At a Glance
Why Get Tested?
When to Get Tested?
Two or more blood samples drawn at timed intervals or from separate venipuncture sites, typically from different veins in your arms
Test Preparation Needed?
The Test Sample
What is being tested?
Blood cultures are done to detect and identify bacteria and yeasts in the blood. Infections of the bloodstream are most commonly caused by bacteria (bacteremia), but can also be caused by yeasts or other fungi or by a virus. The source of the infection is typically a specific site within the body. If a person's immune system cannot contain an infection at its source, such as the bladder or kidneys from a urinary tract infection, the infection may spread into the bloodstream and be carried throughout the body, infecting other organs and causing a serious and sometimes life-threatening systemic infection.
The terms septicemia and sepsis are sometimes used interchangeably. Septicemia refers to an infection of the blood while sepsis is the body's serious, overwhelming, and sometimes life-threatening response to infection.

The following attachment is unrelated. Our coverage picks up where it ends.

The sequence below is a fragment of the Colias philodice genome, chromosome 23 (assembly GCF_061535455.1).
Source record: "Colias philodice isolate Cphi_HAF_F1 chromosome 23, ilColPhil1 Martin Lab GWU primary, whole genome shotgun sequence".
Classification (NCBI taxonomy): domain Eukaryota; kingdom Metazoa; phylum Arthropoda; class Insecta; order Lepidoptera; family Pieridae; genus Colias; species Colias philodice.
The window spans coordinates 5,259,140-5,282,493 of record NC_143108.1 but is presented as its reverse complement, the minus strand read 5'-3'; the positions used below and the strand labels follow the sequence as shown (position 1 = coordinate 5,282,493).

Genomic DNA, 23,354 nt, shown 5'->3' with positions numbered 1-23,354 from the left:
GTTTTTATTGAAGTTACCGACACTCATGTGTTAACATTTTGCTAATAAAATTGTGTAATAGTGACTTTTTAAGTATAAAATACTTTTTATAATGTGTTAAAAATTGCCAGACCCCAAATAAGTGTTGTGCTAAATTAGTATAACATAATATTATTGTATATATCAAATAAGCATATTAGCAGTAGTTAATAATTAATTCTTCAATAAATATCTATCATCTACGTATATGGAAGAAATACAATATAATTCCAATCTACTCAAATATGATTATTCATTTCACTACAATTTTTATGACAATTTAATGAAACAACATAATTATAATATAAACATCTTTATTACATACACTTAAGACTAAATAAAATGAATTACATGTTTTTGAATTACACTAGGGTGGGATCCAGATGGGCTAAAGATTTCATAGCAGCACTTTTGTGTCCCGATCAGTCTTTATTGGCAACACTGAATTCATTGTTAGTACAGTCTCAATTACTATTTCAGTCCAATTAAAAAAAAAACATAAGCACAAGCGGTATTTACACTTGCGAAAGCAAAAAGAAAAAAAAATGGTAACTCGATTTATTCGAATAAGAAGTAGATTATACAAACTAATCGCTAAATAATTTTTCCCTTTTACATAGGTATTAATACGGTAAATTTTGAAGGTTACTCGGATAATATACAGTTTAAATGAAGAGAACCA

Endocarditis, an inflammation and infection of the lining of the heart and/or of the heart valves, can result from a bloodstream infection. People who have prosthetic heart valves or prosthetic joints have a higher risk of a systemic infection following their surgery, although these infections are not common. Anyone with a compromised immune system due to an underlying disease, such as leukemia or HIV/AIDS, or due to immunosuppressive agents such as those given for chemotherapy is at a higher risk as their immune system is less capable of killing the microorganisms that occasionally enter the blood. Bacteria and yeasts may also be introduced directly into the bloodstream through intravenous drug use or through intravenous catheters or surgical drains.